Released in 1988, Daydream Nation took punk music light years away from the limitations that were becoming painfully apparent at that time. The two- to three-minute song structure and sheer aggression of punk gets turned inside out on the album (much in the way Zappa turned pop music convention on its head with We’re Only in It For the Money). Yet, while almost half the cuts on the album clocking in around seven minutes (the powerful final cut ”Trilogy” comes in over 14 minutes long), none of it diminishes the aggressive power of punk and, in fact, extends it far beyond punk’s self-imposed limitations. Punk gets redefined as songs like Teenage Riot” and “Total Trash” not only extend the form but infuse them with pop sensibilities, while cuts such as “Candle” (my favorite on the album) and “The Sprawl” completely defy the direction mid-’80s punk was taking, destined to arrive in a creative cul-de-sac.
To paraphrase the original Rolling Stone review (I’m working from over 20 years of memory, folks), Daydream Nation contained “the sound of Rock to come,” and rarely has an RS review proved so prescient. Much of what we hear in modern indie music has its foundation in Sonic Youth’s ambitious and audacious release.
Following along the rough-hewn path marked by Sonic Youth, My Bloody Valentine released their weird and wonderful Loveless, an album that, like Daydream Nation, proved what the possible was only limited by imagination.
Previously known for producing innocuous (and largely forgettable) goth-pop, My Bloody Valentine burned their teen heart-throb bridges in 1993 in favor of distorted, hallucinogenic noise (I often wonder how many attempted to return a copy of Loveless saying, “There’s something wrong with this.”) Taking fuzzed-out melodies (ala Jesus and Mary Chain) and then warping them into an ethereal soundtrack. Songs like “Sometimes,” “Soon,” and “To Here Knows When” are as beautiful as they are disorienting. The legacy of Loveless remains, not only with the bands I mention next but in bands as diverse as Smashing Pumpkins, Nine Inch Nails, Sigur Ros and Mogwai — among many others.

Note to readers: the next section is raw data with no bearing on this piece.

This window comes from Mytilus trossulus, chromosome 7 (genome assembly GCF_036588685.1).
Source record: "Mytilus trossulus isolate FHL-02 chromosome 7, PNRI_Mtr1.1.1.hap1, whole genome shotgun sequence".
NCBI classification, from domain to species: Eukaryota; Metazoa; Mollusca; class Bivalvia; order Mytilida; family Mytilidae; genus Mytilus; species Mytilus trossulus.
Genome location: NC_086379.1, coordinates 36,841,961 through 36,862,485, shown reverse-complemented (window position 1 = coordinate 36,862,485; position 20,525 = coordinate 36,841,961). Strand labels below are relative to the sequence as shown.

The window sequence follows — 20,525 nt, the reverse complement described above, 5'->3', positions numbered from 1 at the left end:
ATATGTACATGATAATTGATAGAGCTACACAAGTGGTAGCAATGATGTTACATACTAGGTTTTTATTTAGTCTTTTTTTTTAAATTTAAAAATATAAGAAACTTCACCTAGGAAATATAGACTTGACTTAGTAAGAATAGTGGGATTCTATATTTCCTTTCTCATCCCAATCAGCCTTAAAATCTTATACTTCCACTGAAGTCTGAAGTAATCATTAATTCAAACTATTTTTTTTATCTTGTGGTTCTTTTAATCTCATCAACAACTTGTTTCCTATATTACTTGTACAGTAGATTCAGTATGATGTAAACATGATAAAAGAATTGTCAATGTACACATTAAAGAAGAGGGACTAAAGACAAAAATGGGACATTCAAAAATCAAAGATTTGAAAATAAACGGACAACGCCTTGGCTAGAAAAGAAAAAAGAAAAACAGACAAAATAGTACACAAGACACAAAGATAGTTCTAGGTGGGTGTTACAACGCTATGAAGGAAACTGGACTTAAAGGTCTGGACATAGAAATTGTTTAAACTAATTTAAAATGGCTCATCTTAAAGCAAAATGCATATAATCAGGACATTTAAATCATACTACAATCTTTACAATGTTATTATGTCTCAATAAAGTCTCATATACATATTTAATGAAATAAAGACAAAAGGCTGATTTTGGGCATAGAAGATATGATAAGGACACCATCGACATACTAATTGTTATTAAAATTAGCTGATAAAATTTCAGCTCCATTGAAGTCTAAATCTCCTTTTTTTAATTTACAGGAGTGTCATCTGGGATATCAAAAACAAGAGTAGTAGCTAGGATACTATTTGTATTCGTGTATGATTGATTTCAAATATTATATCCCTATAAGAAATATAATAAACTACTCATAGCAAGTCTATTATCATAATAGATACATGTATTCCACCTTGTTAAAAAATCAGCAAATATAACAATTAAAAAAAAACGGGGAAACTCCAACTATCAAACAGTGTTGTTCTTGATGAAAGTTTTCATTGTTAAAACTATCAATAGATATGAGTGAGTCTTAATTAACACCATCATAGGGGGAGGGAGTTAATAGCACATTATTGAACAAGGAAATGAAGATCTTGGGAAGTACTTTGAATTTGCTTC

Four years later, Radiohead made their own transformation, from a straight-ahead alternative Brit-pop band to the standard bearers of how indie music would sound in the new century. With the release of OK Computer, Radiohead created a sound that was at once terrifying and beautiful, isolating and all-encompassing. As My Bloody Valentine had done with Loveless, Radiohead took multi-textured compositions and warped them, wildly, with abandon and twisted intention. Even “Electioneering” (the most straight-ahead Rock song on the album) bends the melody while songs like “Paranoid Android” and “Karma Police” sound as though they were hand delivered from the “Subterranean Homesick Alien” (my favorite song on the album). Current alt-Rock bands like Keane, TV on the Radio and Snow Patrol (among so many others) owe everything to the release of OK Computer.
In this century, 2004 was marked by the release of two albums completely worthy of the “What were they thinking?” question. Xiu Xiu’s Fabulous Muscles creates a horrific landscape from snippets of electronica conventions, artful noise, random sounds and far-eastern percussion. Pop music in the broadest sense (and the songs on the album are, for the most part, filled with pop sensibility), Fabulous Muscles takes disturbing themes (mental illness, sexual abuse, destructive relationships, etc.) and dresses them up for the most depressing rave ever.
Yet, with tongue planted firmly in cheek often enough, Xiu Xiu never allows the album to sink into maudlin despair. Songs like “I Luv The Valley OH!” (with its mocking “la la la’s ”) is as cutting a satire as Zappa’s “Valley Girl” ever hoped to be while the explosive electronic assaults on cuts like “Crank” and “Brian the Vampire” are indications of what the next decade has in store for us. Current indie bands such as Passion Pit, XX, The Dirty Projectors and Hot Chip dominate college radio only because Xiu Xiu took a careless, carefree leap.
My final selection, Worn Copy by Ariel Pink’s Haunted Graffiti reminds me of the final line in Wittgenstein’s Tractatus: “What we cannot speak of we must pass over in silence.”
Worn copy is like nothing I’ve ever heard, it’s as if a collection of ’70s Rock/Pop/Disco eight-track tapes melted and merged, the amalgam then mixed into a sun-warped vinyl copy of The Cure’s Pornography, with the resulting mix played at maximum volume in a futile attempt to drown out Michael Jackson’s Thriller blasting out from the apartment above you. Imagine that sound.
If you can imagine that, you’ve imagined the sound of Rock to come.